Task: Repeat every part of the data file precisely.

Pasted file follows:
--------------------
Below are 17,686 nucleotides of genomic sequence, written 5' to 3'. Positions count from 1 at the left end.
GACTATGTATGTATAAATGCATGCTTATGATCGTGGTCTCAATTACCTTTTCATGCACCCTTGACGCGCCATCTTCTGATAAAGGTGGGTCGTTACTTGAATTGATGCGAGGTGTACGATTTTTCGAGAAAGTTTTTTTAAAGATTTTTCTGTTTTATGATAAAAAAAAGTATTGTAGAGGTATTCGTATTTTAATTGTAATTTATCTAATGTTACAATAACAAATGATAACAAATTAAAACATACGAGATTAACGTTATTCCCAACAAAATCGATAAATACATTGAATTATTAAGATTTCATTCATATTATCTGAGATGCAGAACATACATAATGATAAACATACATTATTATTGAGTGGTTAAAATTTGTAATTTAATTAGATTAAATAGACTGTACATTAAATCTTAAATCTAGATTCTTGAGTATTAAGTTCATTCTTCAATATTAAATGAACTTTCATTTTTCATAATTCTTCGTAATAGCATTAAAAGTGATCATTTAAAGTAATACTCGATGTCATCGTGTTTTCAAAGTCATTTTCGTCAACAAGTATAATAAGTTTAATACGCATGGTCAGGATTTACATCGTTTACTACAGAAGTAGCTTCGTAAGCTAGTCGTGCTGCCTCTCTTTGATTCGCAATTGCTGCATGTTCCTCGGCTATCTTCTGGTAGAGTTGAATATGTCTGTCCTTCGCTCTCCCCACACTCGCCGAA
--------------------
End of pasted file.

Below are 17,686 nucleotides of genomic sequence, written 5' to 3'. Positions count from 1 at the left end.
GACTATGTATGTATAAATGCATGCTTATGATCGTGGTCTCAATTACCTTTTCATGCACCCTTGACGCGCCATCTTCTGATAAAGGTGGGTCGTTACTTGAATTGATGCGAGGTGTACGATTTTTCGAGAAAGTTTTTTTAAAGATTTTTCTGTTTTATGATAAAAAAAAGTATTGTAGAGGTATTCGTATTTTAATTGTAATTTATCTAATGTTACAATAACAAATGATAACAAATTAAAACATACGAGATTAACGTTATTCCCAACAAAATCGATAAATACATTGAATTATTAAGATTTCATTCATATTATCTGAGATGCAGAACATACATAATGATAAACATACATTATTATTGAGTGGTTAAAATTTGTAATTTAATTAGATTAAATAGACTGTACATTAAATCTTAAATCTAGATTCTTGAGTATTAAGTTCATTCTTCAATATTAAATGAACTTTCATTTTTCATAATTCTTCGTAATAGCATTAAAAGTGATCATTTAAAGTAATACTCGATGTCATCGTGTTTTCAAAGTCATTTTCGTCAACAAGTATAATAAGTTTAATACGCATGGTCAGGATTTACATCGTTTACTACAGAAGTAGCTTCGTAAGCTAGTCGTGCTGCCTCTCTTTGATTCGCAATTGCTGCATGTTCCTCGGCTATCTTCTGGTAGAGTTGAATATGTCTGTCCTTCGCTCTCCCCACACTCGCCGAA